Detecting The Particles Using Smartphones

Smartphones are the most appropriate devices required to solve the problem. They have planet wide coverage, are affordable by most people and are being actively used by more than 1.5 billion users around the planet. Individually, these devices are low and inefficient; but a considerably dense network of such devices can give us a chance to detect cosmic ray showers belonging to the highest energy range.

Previous research has shown that smartphones have the capability of detecting ionizing radiation. The camera is the most sensitive part of the smartphone and is just the device required to meet our expectations. A CMOS (Complementary Metal Oxide Semiconductor) device is present in the camera- in which silicon photodiode pixels produce electron-hole pairs when struck by visible photons (when photons are detected by the CMOS device, it leaves traces of weakly activated pixels). The incoming rays are also laced with other noises and interference from the surroundings.  Although these devices are made to detect visible light, they still have the capability of detecting higher-energy photons and also low-ionizing particles such as the muons.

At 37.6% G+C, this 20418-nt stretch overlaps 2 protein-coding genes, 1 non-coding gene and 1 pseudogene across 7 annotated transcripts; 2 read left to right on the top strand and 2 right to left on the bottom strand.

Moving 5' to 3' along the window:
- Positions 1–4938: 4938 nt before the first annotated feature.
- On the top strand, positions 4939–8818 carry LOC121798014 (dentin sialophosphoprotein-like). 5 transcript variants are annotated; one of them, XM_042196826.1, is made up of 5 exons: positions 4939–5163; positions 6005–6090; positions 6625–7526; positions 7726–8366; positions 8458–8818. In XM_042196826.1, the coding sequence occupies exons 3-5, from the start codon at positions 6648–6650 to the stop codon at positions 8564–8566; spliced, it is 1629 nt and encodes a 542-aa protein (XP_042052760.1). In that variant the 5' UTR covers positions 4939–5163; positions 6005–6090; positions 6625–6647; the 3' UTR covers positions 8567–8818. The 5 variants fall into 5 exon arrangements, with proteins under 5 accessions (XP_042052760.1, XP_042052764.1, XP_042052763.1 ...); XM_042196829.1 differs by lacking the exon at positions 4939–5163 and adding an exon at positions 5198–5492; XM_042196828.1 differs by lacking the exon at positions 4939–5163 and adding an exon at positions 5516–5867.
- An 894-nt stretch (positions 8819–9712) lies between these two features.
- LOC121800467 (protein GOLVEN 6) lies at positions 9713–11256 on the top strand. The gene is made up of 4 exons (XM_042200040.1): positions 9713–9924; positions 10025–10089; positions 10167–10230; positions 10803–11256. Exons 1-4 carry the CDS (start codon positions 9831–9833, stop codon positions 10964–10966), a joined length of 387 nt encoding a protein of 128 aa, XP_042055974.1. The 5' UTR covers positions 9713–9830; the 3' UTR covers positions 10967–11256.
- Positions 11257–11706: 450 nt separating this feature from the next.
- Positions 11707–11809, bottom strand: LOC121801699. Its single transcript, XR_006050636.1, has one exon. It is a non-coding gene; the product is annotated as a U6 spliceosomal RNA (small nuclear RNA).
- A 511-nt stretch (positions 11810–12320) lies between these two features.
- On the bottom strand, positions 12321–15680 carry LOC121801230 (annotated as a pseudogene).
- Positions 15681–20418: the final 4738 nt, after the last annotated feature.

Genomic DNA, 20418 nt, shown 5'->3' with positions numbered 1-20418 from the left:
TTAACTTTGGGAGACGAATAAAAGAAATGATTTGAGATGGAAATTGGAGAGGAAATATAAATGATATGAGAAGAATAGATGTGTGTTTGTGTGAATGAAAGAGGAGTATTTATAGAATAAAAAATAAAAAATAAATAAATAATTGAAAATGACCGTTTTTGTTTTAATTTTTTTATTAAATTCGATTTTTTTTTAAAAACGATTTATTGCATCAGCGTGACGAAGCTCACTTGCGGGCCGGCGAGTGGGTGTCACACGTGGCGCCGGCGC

A screenshot from the app which shows the exposure time, the events- the number of particles recorded and other properties

To avoid normal light, the CRAYFIS application is to be run during nighttime with the camera facing down. As the phone processor runs the application it collects data from its surroundings using a camera as its detector element. The megapixel images (i.e., the incoming particles) are scanned at a speed of 5 to 15 frames per second, depending on the frame-processing speed of the device. Scientists expect that signals from the cosmic rays would occur rarely, i.e., around one in 500 frames. Also, there is the job of removing background data. An algorithm was created to tune the incoming particle shower by setting a threshold frequency at around 0.1 frames per second. Frames containing pixels above the threshold are stored and passed to the second stage which examines the stored frames, saving only the pixels above a second, lower threshold.